With Her Eyes on the Ocean...and Beyond
Mamie Hobbs is like a cold drink of spring water on a hot summer's hike-natural, refreshing and energizing. She is 22. At that age I remember being silently irritated with my grandmother for describing every young girl she met as "lovely" or "beautiful." Now, decades later, I appreciate that youth has its own appeal. But Mamie is an authentic beauty. More importantly she has spunk and intelligence. By the end of our interview my face hurts from smiling so hard.
She is part of a Hilton Head institution; members are easily identified by their red swimming suits, flawless tans, fit bodies. The 80 members of this elite group can be found from mid-May through mid-August at numerous locations around Hilton Head's 13.5 miles of beach. Mamie is a lifeguard for the Shore Beach Service. This is her third summer on the job.
With buoyant enthusiasm (that keeps my pen racing to keep up) she tells me she is from Champagne, Illinois- "home of the University of Illinois"-and grew up vacationing with her family on Hilton Head. Her grandparents have a home in Wexford. Five years ago, family friends told Mamie and her older sister, Allie, that they had questioned a lifeguard about how she got her job. The lifeguard was a college student, who applied on-line, and after a follow-up phone interview was hired for the summer. Allie applied and was accepted, paving the way for Mamie, who followed two years later, after finishing her sophomore year at Miami University in Oxford, Ohio. Mamie graduated with a degree in elementary school education this past spring.
Mamie convinced her best friend, Jane, to apply and join her (coincidentally, Jane is the younger sister of Allie's best friend, who also joined her in HH.) All four girls lived with Mamie and Allie's grandparents, although the older girls stay didn't overlap with their younger sisters. Mamie says her grandparents are great-few rules, just lots of pictures. At first the girls felt a little cut-off from the other lifeguards who usually stay at the Hilton Head Resort. That didn't last. The big problem is her grandmother's amazing cooking. Mamie worries about staying in shape. (Hah!)
Her first year, Mamie was required to rotate to each of the lifeguarding stations around Hilton Head. For the last two years Mamie requested, and has been assigned to, the Hampton Place Villas at Palmetto Dunes. She says, "It's quieter there and tons of families come back each summer. I have one family who rents for the summer and they've adopted me. At the end of the day their daughter, who is in fifth grade, helps me break down the umbrellas and chairs. The family is great!"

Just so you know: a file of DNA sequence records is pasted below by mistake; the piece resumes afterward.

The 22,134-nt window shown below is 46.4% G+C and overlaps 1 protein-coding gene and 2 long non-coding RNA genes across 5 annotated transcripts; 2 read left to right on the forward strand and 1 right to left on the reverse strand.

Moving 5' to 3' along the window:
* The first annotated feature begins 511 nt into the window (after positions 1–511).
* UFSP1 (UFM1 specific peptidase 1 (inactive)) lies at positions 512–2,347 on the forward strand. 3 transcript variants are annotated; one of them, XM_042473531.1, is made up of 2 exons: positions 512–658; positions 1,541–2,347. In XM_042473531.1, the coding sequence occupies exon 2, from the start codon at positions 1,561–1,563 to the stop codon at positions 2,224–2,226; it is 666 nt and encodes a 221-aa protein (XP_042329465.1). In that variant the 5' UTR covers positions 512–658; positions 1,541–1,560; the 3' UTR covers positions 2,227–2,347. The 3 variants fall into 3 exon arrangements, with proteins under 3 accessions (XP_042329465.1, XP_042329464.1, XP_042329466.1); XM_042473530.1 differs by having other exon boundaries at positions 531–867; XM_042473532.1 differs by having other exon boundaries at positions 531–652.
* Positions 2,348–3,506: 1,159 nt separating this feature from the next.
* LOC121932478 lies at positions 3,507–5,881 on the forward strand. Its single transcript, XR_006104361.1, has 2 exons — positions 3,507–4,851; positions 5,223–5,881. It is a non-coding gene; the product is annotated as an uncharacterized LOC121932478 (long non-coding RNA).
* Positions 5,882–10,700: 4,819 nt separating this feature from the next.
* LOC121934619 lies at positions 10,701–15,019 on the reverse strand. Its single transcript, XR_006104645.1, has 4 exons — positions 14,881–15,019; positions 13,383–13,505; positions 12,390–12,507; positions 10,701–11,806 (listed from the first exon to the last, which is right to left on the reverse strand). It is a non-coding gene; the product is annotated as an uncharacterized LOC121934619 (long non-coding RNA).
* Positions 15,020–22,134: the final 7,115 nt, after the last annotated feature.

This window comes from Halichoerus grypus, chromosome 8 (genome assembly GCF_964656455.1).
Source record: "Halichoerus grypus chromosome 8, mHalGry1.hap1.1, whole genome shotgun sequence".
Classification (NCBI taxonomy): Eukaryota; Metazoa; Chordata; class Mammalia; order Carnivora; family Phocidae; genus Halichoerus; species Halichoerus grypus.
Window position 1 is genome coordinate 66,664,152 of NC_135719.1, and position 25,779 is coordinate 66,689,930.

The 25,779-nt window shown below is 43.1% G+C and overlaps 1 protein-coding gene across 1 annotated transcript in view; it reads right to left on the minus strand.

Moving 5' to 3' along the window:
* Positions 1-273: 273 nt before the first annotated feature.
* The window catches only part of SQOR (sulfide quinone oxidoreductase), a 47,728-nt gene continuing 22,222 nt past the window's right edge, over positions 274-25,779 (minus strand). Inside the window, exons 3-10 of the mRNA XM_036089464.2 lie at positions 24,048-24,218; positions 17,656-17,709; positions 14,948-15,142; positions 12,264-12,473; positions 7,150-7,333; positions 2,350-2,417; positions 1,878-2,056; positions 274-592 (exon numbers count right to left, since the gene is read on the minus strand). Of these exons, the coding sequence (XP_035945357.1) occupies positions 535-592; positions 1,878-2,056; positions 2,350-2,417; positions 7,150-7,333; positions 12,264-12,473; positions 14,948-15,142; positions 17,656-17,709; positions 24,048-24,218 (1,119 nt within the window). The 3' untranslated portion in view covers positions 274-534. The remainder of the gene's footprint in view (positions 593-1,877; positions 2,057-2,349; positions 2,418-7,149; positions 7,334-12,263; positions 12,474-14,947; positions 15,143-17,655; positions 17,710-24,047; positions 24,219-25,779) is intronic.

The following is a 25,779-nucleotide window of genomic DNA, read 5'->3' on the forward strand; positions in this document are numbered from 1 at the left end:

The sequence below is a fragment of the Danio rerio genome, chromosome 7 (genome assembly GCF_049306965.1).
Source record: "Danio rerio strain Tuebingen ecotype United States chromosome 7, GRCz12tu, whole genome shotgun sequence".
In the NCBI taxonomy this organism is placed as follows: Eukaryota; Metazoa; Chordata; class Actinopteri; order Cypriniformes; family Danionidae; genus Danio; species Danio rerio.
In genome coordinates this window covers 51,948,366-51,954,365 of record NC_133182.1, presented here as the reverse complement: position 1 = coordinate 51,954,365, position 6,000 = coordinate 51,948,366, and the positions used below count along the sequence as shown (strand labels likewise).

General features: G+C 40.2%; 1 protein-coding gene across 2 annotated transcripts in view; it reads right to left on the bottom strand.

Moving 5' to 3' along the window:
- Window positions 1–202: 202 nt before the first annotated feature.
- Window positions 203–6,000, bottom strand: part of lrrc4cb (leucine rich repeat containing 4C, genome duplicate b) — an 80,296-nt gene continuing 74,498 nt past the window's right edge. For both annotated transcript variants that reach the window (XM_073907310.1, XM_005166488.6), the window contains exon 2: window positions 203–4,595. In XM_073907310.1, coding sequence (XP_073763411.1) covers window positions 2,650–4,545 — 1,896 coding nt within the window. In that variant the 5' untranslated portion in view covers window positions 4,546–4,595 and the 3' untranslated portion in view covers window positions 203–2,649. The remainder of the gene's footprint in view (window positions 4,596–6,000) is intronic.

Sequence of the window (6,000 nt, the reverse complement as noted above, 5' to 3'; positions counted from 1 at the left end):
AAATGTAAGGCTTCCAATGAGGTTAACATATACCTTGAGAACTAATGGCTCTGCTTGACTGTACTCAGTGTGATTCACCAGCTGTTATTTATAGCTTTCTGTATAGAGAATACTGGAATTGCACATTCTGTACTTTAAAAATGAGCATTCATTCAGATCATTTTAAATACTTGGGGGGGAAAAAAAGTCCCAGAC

Mamie's workday starts with setting up between 40-45 beach umbrellas, each with two chairs, before nine a.m., and ends with breaking them down at five p.m. She looks delicately slender, but digging the holes for the umbrellas, particularly on a windy day, requires real strength. She's had no scary incidents on the job, although she had to swim out to a "buoy swimmer"-someone who swims too far offshore-and ask him to come in closer.
She's mostly required to help swimmers with sting ray and jelly fish stings. "A sting ray has a tail with a sharp barb that punctures the skin and releases a poison. The only thing to do is apply heat for 60 to 90 minutes to draw out the poison. It can really hurt." She applies a spray of seawater and vinegar to jelly fish stings.
What about her social life? Her dark brown eyes flash, her thick long brunette hair falls forward when she laughs. She is wearing a flattering black and white print dress; light colored sandals; and a very big watch. "Well, of course you have to have summer romances. It's great to meet new people who are like you: adventurous and fun; but nothing serious so far." Her sister Allie got engaged this past Memorial Day to the lifeguard she met near the end of her second season on Hilton Head, four years ago. One never knows.
Mamie has some wistfulness about this summer. It may be her last, although as a teacher she will have her summers free. She is taking a 10-day leave to go with her father on a church sponsored mission trip to Malawi. In September, she leaves to work in an orphanage in Ghana for 14 weeks. "I'm nervous. But these last three years, meeting so many people from different parts of the country and even Ireland and Scotland, has taught me a whole new world is open to me. Getting out of my comfort zone helps me grow as a person and be more aware. I want to bring this to my students; to be open to their strengths and weaknesses, and introduce them to the bigger world."
She appreciates that she has come to know the island as an insider. "I've always loved Hilton Head, but I see it in a different way now. I hope my parents will retire here and my sister and her husband will come and I'll bring my own family here for years and years." I watch Mamie walk away towards her future. I feel sure it will be big and eventful.and good.